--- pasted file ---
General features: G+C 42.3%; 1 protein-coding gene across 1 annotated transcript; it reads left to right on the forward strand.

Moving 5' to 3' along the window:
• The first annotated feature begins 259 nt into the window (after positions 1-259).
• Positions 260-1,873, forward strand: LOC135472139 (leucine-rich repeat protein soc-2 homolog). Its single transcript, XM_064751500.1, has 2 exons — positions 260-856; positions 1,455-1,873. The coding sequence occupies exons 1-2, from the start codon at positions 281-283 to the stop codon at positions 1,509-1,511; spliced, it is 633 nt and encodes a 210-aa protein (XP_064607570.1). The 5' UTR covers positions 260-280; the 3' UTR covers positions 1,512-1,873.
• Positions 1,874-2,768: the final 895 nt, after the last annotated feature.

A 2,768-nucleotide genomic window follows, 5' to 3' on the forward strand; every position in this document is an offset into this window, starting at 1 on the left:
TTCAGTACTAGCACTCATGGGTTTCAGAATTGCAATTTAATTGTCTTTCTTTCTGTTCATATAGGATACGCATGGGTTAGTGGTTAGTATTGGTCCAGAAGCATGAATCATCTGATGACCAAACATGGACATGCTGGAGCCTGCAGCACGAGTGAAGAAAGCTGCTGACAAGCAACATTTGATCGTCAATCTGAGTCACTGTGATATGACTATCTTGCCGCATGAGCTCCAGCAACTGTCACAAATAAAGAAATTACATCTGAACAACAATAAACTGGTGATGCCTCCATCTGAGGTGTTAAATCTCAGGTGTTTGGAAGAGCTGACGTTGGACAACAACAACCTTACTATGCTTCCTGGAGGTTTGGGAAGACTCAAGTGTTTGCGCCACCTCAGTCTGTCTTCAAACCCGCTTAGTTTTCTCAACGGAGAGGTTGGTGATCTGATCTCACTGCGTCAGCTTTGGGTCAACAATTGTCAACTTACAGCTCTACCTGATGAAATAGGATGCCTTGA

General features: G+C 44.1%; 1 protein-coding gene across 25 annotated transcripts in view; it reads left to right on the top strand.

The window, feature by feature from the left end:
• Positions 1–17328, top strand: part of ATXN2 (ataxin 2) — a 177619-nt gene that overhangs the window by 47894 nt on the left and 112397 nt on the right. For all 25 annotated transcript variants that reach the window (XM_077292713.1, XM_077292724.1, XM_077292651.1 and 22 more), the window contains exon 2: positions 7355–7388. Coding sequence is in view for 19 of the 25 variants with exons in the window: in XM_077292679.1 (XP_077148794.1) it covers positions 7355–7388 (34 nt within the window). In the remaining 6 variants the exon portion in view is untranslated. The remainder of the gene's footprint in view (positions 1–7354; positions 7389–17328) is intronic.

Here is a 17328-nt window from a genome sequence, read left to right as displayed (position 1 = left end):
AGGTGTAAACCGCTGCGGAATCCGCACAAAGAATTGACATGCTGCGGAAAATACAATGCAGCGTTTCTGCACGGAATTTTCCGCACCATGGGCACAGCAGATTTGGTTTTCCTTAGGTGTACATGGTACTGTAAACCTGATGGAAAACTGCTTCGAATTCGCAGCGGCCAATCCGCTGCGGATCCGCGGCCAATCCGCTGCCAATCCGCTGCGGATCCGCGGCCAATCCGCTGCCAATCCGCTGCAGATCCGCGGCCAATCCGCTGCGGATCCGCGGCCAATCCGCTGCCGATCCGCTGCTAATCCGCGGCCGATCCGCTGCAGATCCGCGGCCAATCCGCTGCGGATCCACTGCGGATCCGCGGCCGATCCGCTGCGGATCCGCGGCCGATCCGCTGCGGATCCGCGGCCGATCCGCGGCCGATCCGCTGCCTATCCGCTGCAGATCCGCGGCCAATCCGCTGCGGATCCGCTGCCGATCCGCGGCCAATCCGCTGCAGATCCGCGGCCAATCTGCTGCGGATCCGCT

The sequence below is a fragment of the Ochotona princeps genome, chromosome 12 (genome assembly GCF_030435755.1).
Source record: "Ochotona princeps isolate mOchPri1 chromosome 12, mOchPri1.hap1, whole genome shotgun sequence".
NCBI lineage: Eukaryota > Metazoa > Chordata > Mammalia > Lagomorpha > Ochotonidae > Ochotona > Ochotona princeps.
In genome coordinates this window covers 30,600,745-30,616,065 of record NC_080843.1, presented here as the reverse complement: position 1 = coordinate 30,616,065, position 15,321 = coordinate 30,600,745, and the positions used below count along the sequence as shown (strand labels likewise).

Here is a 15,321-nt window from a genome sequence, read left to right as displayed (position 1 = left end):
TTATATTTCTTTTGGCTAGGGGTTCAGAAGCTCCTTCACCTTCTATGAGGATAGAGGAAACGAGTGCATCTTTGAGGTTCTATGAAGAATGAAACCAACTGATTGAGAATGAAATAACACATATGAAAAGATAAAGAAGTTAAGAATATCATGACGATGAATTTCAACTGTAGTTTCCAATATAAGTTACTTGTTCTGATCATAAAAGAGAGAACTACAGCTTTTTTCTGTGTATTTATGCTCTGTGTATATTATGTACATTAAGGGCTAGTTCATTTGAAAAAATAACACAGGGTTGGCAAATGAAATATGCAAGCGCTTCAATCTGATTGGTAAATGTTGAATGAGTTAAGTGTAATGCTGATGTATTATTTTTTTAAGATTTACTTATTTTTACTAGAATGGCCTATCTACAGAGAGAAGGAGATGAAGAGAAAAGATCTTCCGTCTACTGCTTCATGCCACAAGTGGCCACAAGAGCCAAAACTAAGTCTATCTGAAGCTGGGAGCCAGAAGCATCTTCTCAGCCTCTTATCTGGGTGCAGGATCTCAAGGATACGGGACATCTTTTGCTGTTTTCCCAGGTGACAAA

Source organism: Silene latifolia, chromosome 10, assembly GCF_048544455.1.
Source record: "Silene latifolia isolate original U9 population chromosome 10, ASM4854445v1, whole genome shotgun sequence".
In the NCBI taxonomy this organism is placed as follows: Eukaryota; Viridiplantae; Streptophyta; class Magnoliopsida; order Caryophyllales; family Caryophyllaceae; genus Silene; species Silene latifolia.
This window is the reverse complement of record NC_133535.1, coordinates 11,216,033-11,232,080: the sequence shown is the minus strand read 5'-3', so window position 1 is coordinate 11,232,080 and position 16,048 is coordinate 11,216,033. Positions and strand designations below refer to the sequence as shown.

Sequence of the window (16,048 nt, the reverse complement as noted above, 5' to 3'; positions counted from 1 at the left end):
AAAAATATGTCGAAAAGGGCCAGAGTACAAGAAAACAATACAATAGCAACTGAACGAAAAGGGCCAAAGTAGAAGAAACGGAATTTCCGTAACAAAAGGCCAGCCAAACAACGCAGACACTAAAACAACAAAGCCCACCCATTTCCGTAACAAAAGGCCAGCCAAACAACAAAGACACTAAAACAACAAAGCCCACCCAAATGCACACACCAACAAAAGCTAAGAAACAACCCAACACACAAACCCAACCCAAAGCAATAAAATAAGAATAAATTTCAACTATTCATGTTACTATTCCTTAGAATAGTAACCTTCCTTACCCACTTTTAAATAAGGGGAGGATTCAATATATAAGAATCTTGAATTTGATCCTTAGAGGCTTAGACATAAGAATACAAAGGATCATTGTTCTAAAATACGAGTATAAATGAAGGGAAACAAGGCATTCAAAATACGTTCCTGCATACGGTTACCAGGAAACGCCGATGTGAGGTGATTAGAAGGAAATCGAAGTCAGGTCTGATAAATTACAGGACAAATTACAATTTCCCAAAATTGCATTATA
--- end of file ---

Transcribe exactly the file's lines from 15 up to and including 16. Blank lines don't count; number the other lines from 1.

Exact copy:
NCBI lineage: Eukaryota > Metazoa > Chordata > Mammalia > Lagomorpha > Ochotonidae > Ochotona > Ochotona princeps.
In genome coordinates this window covers 30,600,745-30,616,065 of record NC_080843.1, presented here as the reverse complement: position 1 = coordinate 30,616,065, position 15,321 = coordinate 30,600,745, and the positions used below count along the sequence as shown (strand labels likewise).